Brendan Taman: The former GM of the Roughriders and Blue Bombers has been out of the league since 2015. Taman was the GM in Winnipeg when Als head coach Khari Jones was playing quarterback.

Eric Tillman: He’s won Grey Cups with multiple teams and last worked in Hamilton from 2013-18 where he helped build the team that went 15-3 in 2019

Geroy Simon: The Hall of Fame receiver has spent five years in the BC Lions front office, currently their director of Canadian scouting

Danny Maciocia: A Montreal native and former GM with Edmonton, Maciocia has been head coach at the University of Montreal since 2011.

Free agency

The CFL has truly become a free-agent league since the introduction of one-year contracts. That’s not such a good thing for continuity or fan identification with players and makes it harder on every general manager to build a team.

The CFL released a list of roughly 280 potential free agents at the end of November – a number that will be trimmed considerably by the time the market opens in mid-February. But among quarterbacks who started games in 2020 alone, the list of pending free agents includes Jeremiah Masoli, Jonathon Jennings, McLeod Bethel-Thompson, James Franklin, Logan Kilgore, Matt Nichols, Zach Collaros, Chris Streveler and Nick Arbuckle.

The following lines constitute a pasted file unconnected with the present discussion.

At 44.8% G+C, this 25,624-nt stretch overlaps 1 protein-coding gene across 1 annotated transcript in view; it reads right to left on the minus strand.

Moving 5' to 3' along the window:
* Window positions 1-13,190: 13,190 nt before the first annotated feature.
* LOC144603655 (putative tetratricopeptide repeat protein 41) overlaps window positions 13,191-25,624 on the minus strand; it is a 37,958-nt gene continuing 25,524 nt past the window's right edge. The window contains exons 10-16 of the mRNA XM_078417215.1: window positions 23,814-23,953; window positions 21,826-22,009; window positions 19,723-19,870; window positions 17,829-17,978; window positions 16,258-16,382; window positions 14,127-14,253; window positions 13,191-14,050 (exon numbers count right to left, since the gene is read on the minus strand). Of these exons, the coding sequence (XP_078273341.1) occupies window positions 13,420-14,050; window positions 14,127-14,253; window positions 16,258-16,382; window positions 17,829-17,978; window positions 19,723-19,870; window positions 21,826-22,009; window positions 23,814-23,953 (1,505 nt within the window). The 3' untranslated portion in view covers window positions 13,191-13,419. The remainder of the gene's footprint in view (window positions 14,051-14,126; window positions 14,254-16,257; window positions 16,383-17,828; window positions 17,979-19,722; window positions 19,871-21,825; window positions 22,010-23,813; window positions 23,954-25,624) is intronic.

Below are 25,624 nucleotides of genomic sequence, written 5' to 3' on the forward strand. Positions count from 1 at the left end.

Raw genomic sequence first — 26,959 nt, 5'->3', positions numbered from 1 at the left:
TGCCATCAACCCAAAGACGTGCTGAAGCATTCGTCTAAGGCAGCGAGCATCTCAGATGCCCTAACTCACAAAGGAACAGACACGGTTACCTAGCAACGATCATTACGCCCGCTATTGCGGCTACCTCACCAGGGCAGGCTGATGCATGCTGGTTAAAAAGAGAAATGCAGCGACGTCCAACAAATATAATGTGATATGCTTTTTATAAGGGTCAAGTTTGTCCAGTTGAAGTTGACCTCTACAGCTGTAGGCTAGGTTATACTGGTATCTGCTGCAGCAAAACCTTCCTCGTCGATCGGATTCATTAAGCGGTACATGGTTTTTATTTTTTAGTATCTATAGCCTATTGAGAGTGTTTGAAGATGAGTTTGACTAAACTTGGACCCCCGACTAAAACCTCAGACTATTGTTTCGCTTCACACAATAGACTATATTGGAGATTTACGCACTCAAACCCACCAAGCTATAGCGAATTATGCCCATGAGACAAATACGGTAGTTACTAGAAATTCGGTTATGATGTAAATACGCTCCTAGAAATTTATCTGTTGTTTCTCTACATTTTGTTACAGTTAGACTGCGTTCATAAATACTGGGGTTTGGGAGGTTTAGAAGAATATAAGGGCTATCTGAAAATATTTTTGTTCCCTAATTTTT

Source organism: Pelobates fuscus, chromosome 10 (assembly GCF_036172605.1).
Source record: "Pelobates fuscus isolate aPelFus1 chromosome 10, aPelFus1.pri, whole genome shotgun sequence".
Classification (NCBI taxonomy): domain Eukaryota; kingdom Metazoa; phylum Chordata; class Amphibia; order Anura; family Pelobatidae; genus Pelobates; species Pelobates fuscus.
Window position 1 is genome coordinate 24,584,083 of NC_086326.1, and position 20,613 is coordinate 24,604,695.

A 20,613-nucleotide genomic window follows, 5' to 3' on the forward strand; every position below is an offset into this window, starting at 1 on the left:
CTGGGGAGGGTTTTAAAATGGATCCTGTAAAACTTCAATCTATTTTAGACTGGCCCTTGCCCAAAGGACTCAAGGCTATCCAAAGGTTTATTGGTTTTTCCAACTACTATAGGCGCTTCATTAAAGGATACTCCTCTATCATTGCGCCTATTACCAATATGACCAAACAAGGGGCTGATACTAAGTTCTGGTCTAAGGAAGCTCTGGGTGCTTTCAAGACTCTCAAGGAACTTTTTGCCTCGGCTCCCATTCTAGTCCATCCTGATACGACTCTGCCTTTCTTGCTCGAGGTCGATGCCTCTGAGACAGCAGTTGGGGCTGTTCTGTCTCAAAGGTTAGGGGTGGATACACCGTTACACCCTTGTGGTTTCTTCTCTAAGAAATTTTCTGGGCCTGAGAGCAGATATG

Toronto and Ottawa are the two teams with obvious needs at quarterback. Watching the game of musical chairs play out between now and mid-February should be fun.

NFL-CFL window

The CFL’s new collective agreement was supposed to provide an opportunity for any player to workout for NFL teams and sign a contract, regardless of the status of his CFL contract.

But the two league’s haven’t been able to agree to the conditions around that provision, specifically that CFL teams don’t want to be releasing their players to sit on NFL practice rosters.

As such, players with term on their contracts haven’t been allowed to audition for NFL teams, putting the clamps on players like Calgary defensive back Tre Roberson, who has had to cancel a slew of December workouts.